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Apes’ tracking of objects and collections

Type of publication Peer-reviewed
Publikationsform Original article (peer-reviewed)
Publication date 2013
Author Cacchione Trix, Hrubesch Christine & Call Josep,
Project Core knowledge revisited: Effects of fission, fusion and shape transformation on infants’ ability to represent inanimate and animate objects
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Original article (peer-reviewed)

Journal Swiss Journal of Psychology
Volume (Issue) 73
Page(s) 47 - 52
Title of proceedings Swiss Journal of Psychology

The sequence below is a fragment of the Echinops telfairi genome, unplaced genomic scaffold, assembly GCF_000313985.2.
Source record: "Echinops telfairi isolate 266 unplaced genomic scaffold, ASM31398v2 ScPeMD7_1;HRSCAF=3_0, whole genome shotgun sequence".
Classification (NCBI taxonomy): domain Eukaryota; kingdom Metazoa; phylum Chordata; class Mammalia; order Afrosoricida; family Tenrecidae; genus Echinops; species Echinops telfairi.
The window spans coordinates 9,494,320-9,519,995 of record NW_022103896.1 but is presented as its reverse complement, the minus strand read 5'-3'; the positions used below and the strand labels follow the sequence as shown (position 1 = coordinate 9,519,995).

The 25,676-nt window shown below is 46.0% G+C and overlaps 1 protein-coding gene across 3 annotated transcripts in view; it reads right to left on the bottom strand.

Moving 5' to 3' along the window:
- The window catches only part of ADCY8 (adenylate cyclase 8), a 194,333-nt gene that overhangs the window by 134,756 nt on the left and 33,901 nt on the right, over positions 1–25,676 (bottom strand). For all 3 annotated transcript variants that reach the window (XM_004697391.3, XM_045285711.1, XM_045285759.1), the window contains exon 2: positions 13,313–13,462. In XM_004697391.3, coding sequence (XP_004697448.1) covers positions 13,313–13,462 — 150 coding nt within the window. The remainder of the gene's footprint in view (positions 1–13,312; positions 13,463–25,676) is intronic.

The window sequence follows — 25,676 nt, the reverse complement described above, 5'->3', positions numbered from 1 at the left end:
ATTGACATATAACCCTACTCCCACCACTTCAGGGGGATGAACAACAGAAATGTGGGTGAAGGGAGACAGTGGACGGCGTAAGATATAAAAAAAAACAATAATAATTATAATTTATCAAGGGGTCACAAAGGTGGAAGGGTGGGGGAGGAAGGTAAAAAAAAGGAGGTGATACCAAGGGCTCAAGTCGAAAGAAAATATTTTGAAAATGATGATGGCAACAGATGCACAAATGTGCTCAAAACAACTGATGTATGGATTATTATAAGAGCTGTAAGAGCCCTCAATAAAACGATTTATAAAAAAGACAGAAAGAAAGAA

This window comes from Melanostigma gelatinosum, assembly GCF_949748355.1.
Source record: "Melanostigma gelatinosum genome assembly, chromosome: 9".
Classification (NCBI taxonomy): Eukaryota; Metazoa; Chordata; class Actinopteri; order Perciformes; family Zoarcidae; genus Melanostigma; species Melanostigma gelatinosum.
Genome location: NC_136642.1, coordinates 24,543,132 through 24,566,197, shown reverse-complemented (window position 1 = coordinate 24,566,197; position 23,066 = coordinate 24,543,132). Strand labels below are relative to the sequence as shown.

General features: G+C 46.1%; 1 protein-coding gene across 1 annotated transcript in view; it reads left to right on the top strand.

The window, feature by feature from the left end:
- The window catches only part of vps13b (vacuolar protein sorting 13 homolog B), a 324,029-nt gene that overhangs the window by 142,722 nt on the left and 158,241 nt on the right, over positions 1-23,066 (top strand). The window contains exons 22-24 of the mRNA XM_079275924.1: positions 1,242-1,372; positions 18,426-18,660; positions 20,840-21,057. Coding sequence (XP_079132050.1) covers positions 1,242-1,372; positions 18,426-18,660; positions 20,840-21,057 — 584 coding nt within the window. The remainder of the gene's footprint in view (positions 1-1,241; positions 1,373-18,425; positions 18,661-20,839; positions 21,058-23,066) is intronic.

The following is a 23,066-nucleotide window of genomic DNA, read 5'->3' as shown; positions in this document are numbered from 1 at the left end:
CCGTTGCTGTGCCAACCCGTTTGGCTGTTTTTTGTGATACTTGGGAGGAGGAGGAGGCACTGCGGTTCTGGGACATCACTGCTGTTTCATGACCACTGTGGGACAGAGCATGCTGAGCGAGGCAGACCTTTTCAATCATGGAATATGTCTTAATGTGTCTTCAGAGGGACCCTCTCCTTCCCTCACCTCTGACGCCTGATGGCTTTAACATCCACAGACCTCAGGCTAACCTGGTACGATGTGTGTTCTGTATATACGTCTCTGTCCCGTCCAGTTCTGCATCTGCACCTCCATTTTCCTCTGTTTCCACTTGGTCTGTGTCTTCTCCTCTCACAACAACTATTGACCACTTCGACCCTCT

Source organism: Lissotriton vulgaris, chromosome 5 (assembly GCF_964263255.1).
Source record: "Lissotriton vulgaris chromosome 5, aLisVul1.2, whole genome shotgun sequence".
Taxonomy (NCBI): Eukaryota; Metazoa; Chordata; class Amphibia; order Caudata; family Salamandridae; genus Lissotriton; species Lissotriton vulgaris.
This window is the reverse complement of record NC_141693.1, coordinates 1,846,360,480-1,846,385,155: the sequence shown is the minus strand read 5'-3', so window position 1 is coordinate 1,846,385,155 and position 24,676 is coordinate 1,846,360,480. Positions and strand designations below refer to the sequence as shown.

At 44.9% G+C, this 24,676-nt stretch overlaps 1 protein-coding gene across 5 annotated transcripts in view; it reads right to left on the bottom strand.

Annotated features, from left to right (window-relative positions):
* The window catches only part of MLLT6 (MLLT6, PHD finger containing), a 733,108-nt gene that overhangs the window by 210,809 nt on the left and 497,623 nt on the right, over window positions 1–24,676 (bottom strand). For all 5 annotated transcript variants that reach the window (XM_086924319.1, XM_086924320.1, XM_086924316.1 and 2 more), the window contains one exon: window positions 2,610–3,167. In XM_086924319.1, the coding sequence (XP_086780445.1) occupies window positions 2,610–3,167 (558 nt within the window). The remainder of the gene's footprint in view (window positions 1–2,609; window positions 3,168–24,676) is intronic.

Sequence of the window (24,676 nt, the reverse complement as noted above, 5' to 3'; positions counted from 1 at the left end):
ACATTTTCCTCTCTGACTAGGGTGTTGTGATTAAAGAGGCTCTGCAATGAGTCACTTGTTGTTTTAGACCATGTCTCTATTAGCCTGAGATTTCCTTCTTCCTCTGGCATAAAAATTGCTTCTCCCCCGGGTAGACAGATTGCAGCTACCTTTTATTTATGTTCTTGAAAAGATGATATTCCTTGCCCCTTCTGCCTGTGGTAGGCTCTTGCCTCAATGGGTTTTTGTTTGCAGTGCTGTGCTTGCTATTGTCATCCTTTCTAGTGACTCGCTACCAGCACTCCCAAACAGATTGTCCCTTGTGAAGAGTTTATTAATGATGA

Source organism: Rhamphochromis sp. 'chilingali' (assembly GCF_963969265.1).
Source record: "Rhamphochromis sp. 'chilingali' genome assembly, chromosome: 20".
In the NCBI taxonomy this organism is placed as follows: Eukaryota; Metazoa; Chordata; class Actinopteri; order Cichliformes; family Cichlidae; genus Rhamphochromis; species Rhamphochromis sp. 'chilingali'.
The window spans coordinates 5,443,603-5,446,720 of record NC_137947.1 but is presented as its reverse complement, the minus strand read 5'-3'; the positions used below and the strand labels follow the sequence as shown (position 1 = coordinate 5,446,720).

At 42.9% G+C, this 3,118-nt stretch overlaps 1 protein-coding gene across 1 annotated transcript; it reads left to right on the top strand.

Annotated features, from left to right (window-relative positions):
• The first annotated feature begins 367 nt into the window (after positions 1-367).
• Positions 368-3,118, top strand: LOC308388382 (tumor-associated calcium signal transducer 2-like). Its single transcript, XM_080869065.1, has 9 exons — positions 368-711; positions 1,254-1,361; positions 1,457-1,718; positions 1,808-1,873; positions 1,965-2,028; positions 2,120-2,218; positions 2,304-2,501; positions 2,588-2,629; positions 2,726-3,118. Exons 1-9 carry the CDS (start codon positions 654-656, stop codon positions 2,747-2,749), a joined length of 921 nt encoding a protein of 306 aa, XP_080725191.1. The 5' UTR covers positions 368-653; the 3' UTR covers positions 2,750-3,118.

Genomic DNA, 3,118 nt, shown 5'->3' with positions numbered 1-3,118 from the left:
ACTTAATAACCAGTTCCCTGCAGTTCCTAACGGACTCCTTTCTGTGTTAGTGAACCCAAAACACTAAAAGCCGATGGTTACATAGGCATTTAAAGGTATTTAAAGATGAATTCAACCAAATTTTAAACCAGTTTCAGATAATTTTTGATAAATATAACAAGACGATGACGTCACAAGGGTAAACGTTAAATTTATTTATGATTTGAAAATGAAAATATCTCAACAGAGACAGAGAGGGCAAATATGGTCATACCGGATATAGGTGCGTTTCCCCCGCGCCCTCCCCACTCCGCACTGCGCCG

Recent research suggests that great apes are less vulnerable to cohesion violations than human infants. In contrast to human infants, apes successfully track nonsolid substances or split solid objects through occlusion (Cacchione & Call, 2010a; Cacchione, Hrubesch, & Call, 2012ab). The present study aims to investigate whether great apes lower vulnerability to cohesion violations also pertains to their tracking of collections. While even very young human infants appreciate the continuous existence of solid bound objects, they fail to show similar intuitions when tracking collections of objects (Chiang & Wynn, 2000). In a manual search task inspired by recent infant research, we tested whether human’s closest relatives, great apes, would show a similar contrast in their reasoning about single solid objects and objects within collections. The results suggest that in contrast to human infants great apes appreciate the continuous existence of objects within collections and successfully track them through occlusion. This confirms the view that great apes are generally less vulnerable to cohesion violations than human infants.